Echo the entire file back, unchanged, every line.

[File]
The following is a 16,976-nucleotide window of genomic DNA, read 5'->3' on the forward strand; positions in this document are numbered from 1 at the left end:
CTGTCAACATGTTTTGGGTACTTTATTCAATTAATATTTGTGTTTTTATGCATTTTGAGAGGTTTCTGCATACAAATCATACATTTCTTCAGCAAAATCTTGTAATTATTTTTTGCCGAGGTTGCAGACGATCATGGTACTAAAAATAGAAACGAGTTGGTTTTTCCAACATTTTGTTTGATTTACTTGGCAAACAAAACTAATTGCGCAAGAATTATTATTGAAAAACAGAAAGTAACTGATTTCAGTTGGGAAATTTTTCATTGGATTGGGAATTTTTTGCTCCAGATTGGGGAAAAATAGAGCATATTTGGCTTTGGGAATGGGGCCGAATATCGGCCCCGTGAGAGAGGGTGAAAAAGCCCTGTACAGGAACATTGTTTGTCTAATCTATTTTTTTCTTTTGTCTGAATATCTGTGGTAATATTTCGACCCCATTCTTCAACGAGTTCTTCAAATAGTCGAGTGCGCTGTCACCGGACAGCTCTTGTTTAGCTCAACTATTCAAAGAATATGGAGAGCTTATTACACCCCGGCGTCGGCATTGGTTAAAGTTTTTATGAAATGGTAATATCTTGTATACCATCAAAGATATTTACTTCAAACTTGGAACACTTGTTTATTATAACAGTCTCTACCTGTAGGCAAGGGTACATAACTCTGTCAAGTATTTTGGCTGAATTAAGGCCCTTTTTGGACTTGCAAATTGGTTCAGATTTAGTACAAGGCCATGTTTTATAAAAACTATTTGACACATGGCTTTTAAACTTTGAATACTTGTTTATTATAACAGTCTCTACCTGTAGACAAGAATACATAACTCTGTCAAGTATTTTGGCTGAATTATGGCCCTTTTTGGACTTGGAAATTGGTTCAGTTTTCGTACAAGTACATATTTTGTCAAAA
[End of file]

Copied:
The following is a 16,976-nucleotide window of genomic DNA, read 5'->3' on the forward strand; positions in this document are numbered from 1 at the left end:
CTGTCAACATGTTTTGGGTACTTTATTCAATTAATATTTGTGTTTTTATGCATTTTGAGAGGTTTCTGCATACAAATCATACATTTCTTCAGCAAAATCTTGTAATTATTTTTTGCCGAGGTTGCAGACGATCATGGTACTAAAAATAGAAACGAGTTGGTTTTTCCAACATTTTGTTTGATTTACTTGGCAAACAAAACTAATTGCGCAAGAATTATTATTGAAAAACAGAAAGTAACTGATTTCAGTTGGGAAATTTTTCATTGGATTGGGAATTTTTTGCTCCAGATTGGGGAAAAATAGAGCATATTTGGCTTTGGGAATGGGGCCGAATATCGGCCCCGTGAGAGAGGGTGAAAAAGCCCTGTACAGGAACATTGTTTGTCTAATCTATTTTTTTCTTTTGTCTGAATATCTGTGGTAATATTTCGACCCCATTCTTCAACGAGTTCTTCAAATAGTCGAGTGCGCTGTCACCGGACAGCTCTTGTTTAGCTCAACTATTCAAAGAATATGGAGAGCTTATTACACCCCGGCGTCGGCATTGGTTAAAGTTTTTATGAAATGGTAATATCTTGTATACCATCAAAGATATTTACTTCAAACTTGGAACACTTGTTTATTATAACAGTCTCTACCTGTAGGCAAGGGTACATAACTCTGTCAAGTATTTTGGCTGAATTAAGGCCCTTTTTGGACTTGCAAATTGGTTCAGATTTAGTACAAGGCCATGTTTTATAAAAACTATTTGACACATGGCTTTTAAACTTTGAATACTTGTTTATTATAACAGTCTCTACCTGTAGACAAGAATACATAACTCTGTCAAGTATTTTGGCTGAATTATGGCCCTTTTTGGACTTGGAAATTGGTTCAGTTTTCGTACAAGTACATATTTTGTCAAAA